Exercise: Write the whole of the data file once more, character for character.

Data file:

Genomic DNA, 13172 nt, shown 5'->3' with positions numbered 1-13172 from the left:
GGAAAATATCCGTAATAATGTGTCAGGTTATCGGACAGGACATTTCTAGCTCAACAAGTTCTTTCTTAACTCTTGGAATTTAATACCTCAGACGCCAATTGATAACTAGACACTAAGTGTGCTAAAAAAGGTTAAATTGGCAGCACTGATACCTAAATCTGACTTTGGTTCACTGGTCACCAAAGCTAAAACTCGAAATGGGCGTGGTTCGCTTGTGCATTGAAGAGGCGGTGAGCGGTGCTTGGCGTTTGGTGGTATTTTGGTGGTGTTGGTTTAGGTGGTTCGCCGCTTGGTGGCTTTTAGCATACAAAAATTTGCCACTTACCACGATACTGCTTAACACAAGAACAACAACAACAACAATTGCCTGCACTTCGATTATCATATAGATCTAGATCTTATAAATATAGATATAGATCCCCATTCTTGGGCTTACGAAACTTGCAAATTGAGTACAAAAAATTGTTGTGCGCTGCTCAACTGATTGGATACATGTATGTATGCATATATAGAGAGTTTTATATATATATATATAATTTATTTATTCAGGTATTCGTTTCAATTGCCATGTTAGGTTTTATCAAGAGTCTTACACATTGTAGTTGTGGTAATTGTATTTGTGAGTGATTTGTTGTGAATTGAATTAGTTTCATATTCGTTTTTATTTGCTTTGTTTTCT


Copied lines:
Genomic DNA, 13172 nt, shown 5'->3' with positions numbered 1-13172 from the left:
GGAAAATATCCGTAATAATGTGTCAGGTTATCGGACAGGACATTTCTAGCTCAACAAGTTCTTTCTTAACTCTTGGAATTTAATACCTCAGACGCCAATTGATAACTAGACACTAAGTGTGCTAAAAAAGGTTAAATTGGCAGCACTGATACCTAAATCTGACTTTGGTTCACTGGTCACCAAAGCTAAAACTCGAAATGGGCGTGGTTCGCTTGTGCATTGAAGAGGCGGTGAGCGGTGCTTGGCGTTTGGTGGTATTTTGGTGGTGTTGGTTTAGGTGGTTCGCCGCTTGGTGGCTTTTAGCATACAAAAATTTGCCACTTACCACGATACTGCTTAACACAAGAACAACAACAACAACAATTGCCTGCACTTCGATTATCATATAGATCTAGATCTTATAAATATAGATATAGATCCCCATTCTTGGGCTTACGAAACTTGCAAATTGAGTACAAAAAATTGTTGTGCGCTGCTCAACTGATTGGATACATGTATGTATGCATATATAGAGAGTTTTATATATATATATATAATTTATTTATTCAGGTATTCGTTTCAATTGCCATGTTAGGTTTTATCAAGAGTCTTACACATTGTAGTTGTGGTAATTGTATTTGTGAGTGATTTGTTGTGAATTGAATTAGTTTCATATTCGTTTTTATTTGCTTTGTTTTCT